Form 3 learner Nicholus Evelesoni displays some of his tomatoes that are ready for market

Hoes, trowels, and fertilizers were just some of the items that found their way to the FutureLife-Now! pilot schools in Malawi. The equipment, delivered to the schools in June 2021, was provided to enable the establishment of school gardens.

The idea of a FutureLife-Now! garden project was a way of ensuring that learners would be empowered and equipped with knowledge in crop farming. Each school received hand trowels, hand forks, rakes, pangas, watering canes, wheelbarrows, hoes, a sprayer, two 50kg bags of fertiliser, 10 packets of vegetable seeds, four bottles of chemicals, and a measuring string. Agriculture teachers gave learners practical lessons on farming, specifically on establishing and managing food gardens, and how to care for various crops and vegetables. The teachers put their hearts into the project by continuously building capacity of learners in managing the gardens.

Through the garden project, learners acquired agricultural skills that many were able to apply in establishing their own gardens at home. The project was also a means of generating funds for the school from the sale of the produce.

Amongst the learners, Nicholus Evelesoni, a Form 3 student from Linthipe Secondary School in Dedza district capitalized on the garden idea and decided to use the knowledge for the betterment of his own life by establishing his own independent garden at home.

‘’With the skills and lessons from the FutureLife-Now! programme I started my own garden in October 2021 after writing my Junior Certificate examinations,” he explained, beaming with hope as he showed off his current crops. “I planted tomatoes and maize with an aim of supporting my family and buying my school supplies. After harvesting my tomatoes in early January, I sold most of my crop at the market and made enough money to buy my mother two bags of fertilizer.  I also bought myself a pig, as I am planning to extend my farming to animal production.’’ Nicholus added.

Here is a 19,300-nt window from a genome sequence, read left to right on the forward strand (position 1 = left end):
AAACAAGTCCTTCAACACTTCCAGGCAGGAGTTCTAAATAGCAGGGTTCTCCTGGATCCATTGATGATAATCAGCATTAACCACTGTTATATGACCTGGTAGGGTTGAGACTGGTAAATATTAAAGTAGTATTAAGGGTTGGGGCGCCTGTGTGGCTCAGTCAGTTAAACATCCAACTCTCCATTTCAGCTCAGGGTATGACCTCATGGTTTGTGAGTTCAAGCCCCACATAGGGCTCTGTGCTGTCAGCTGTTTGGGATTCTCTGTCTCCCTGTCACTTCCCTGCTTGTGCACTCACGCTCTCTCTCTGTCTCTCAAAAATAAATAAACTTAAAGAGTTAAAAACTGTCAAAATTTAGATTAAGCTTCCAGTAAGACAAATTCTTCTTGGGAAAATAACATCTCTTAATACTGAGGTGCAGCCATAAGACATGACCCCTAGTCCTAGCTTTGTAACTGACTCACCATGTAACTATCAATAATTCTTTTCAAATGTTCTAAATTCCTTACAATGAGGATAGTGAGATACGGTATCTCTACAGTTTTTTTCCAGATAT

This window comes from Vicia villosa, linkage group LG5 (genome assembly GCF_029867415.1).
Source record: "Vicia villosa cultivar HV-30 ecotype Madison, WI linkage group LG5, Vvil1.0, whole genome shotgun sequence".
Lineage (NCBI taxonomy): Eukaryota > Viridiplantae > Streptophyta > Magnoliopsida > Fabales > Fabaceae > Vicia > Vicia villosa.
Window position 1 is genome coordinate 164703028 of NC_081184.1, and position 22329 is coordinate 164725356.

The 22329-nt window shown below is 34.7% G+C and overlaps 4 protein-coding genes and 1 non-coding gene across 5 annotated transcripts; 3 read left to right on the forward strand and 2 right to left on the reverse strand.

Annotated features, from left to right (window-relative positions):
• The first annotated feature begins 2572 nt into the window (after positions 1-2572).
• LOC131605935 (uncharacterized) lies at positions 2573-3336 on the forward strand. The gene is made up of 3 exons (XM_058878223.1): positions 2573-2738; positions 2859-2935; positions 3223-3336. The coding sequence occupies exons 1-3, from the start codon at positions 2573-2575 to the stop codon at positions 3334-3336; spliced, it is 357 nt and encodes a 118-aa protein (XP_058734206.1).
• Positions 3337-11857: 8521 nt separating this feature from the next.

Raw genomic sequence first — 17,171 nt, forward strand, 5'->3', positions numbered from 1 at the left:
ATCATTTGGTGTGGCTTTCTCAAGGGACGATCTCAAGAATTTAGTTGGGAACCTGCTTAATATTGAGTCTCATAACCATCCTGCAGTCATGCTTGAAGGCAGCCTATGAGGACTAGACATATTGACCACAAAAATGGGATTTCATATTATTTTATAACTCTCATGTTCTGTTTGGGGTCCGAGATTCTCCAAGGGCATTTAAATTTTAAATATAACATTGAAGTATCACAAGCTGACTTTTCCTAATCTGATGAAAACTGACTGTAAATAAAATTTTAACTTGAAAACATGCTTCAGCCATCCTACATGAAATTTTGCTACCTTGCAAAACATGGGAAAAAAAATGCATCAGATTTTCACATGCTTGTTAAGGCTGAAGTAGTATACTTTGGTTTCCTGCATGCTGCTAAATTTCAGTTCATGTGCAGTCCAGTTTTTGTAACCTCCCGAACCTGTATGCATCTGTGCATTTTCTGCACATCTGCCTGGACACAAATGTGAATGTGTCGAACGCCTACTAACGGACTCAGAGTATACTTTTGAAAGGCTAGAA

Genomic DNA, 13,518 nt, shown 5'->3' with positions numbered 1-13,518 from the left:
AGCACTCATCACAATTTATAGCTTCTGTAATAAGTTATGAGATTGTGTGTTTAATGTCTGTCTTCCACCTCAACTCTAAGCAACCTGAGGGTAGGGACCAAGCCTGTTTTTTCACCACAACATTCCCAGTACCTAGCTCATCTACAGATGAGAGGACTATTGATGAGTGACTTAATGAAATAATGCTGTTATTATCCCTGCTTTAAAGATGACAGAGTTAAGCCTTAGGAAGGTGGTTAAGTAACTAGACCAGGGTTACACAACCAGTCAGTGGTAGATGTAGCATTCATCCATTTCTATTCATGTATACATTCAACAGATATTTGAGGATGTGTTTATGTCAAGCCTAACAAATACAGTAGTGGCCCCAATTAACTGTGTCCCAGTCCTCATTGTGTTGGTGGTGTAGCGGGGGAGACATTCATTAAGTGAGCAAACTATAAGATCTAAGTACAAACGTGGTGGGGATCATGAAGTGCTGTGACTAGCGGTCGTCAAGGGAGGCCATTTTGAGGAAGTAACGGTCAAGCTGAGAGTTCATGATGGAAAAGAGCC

Nicholus grew tomatoes and corn at home and has made enough money to help his mother and to buy himself a pig

Linthipe Secondary School’s health and nutrition teacher, Catherine Chulu, said she is filled with gratitude to the FutureLife-Now! programme for empowering young people with various skills at the school. “Youth agency is key to sustainable development. When young people are empowered, they take an active role in development activities in their communities,” she said. “We encourage young people to use the skills they learn from the FutureLife-Now! programme in their communities. Nicholus has set a very good example; learning should not just be theoretical but should be put into practice.”

Nicholus said that his dream is to buy more pigs and goats through income generated from the sale of produce from his home garden.

It is clearly no surprise that Nicholus is also the chairperson of the School Garden Committee at Linthipe Secondary. He hopes his successes will encourage his fellow learners to utilize their gardening knowledge and begin their own gardens at home. “I want to help to show other young people how to take farming and turn it into a business.”


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Planting Ideas Produces Income || Future Life-Now! learners see their food gardens grow